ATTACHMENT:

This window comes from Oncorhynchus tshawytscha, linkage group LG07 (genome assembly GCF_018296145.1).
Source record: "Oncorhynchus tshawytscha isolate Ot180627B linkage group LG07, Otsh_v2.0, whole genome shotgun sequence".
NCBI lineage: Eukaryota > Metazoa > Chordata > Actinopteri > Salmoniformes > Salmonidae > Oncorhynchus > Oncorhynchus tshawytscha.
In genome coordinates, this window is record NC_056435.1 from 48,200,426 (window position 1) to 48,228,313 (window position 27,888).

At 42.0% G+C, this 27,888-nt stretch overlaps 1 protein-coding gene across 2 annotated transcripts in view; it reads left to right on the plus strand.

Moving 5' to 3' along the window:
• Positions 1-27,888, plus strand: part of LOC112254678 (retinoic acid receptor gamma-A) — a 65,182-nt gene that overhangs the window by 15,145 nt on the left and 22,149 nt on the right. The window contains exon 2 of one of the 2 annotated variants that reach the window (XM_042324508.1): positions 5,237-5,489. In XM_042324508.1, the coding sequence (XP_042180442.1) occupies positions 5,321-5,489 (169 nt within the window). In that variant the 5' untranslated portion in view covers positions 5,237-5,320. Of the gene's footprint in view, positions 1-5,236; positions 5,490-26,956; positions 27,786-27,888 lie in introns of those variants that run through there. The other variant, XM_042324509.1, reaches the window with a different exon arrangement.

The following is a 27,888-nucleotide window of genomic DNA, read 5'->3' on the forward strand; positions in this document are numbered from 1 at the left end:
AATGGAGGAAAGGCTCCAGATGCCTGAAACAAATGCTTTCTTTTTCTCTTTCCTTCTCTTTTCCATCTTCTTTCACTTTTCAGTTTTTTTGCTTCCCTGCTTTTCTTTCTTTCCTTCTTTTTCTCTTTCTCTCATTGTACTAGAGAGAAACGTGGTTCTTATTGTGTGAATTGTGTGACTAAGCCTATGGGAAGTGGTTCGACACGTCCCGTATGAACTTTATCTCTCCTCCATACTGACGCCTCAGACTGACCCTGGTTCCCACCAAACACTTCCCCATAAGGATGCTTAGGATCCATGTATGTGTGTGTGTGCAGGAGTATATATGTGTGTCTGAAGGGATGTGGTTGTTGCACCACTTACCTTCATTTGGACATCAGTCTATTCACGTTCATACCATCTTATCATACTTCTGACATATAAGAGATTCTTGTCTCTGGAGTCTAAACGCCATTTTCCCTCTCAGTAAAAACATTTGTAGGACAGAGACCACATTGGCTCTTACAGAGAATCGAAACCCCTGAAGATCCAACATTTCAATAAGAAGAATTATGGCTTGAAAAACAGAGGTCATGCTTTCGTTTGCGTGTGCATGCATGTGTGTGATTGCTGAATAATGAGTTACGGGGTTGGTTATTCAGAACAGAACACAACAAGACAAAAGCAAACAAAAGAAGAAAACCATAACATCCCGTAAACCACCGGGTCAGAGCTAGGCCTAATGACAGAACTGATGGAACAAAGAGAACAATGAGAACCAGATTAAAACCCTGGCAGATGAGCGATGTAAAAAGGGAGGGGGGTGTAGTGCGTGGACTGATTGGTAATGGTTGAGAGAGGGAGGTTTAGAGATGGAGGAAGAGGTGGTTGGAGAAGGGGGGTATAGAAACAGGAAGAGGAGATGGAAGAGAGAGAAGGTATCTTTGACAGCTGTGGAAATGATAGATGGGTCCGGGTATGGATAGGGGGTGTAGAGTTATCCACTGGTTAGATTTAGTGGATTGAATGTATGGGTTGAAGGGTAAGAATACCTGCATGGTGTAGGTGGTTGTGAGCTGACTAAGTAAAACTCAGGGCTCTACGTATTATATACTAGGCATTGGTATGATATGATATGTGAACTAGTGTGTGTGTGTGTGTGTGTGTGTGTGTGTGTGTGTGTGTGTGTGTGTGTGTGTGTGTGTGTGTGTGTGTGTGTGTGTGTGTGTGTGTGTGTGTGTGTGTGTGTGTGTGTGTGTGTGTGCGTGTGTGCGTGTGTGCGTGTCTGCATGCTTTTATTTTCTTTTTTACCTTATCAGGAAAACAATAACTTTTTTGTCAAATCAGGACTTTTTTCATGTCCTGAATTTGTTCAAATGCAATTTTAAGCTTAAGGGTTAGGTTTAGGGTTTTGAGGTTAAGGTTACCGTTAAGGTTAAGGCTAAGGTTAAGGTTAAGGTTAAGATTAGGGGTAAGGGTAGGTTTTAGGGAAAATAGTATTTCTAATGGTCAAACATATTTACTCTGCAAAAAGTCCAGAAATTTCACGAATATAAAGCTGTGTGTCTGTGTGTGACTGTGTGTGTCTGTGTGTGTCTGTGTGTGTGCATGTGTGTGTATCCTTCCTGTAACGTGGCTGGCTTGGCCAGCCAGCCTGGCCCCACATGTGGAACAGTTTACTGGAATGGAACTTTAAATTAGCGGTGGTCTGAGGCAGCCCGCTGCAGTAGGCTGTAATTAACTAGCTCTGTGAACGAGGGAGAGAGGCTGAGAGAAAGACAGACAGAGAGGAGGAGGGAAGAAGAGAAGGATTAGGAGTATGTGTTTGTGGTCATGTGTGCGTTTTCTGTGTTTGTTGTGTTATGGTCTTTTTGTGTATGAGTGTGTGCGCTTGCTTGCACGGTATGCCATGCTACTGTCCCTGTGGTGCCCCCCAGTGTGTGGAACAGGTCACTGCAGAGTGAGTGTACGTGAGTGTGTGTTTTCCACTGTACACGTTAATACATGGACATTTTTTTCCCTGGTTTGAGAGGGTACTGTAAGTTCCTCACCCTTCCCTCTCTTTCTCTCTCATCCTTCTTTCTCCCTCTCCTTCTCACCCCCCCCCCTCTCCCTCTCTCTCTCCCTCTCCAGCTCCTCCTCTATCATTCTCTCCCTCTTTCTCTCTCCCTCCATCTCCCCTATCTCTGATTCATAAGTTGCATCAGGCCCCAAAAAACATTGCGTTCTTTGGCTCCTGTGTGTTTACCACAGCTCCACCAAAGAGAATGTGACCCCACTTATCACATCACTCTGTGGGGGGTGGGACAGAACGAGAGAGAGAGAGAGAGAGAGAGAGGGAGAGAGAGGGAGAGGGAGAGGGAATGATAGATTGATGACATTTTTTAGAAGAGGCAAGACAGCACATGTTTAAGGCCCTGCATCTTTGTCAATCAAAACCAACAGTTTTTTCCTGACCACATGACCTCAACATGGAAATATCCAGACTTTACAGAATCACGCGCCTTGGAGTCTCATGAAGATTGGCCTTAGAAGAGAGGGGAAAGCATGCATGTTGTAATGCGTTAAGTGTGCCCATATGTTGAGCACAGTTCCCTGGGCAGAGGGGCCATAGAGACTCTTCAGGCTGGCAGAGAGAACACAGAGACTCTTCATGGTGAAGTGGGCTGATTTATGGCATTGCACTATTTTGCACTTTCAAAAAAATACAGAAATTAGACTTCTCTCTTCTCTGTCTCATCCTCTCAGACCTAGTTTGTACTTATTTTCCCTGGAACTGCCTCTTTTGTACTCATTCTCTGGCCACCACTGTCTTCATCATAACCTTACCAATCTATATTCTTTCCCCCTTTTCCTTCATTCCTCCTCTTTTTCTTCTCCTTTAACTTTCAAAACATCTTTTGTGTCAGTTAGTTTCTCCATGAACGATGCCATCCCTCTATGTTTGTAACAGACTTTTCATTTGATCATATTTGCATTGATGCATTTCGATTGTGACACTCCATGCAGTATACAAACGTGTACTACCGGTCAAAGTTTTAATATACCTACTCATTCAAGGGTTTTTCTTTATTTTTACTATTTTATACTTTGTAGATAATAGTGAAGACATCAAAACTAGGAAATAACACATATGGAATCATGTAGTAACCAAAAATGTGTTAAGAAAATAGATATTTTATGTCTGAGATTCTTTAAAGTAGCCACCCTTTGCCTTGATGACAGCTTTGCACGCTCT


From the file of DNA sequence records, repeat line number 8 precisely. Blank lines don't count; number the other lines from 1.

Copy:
The following is a 27,888-nucleotide window of genomic DNA, read 5'->3' on the forward strand; positions in this document are numbered from 1 at the left end: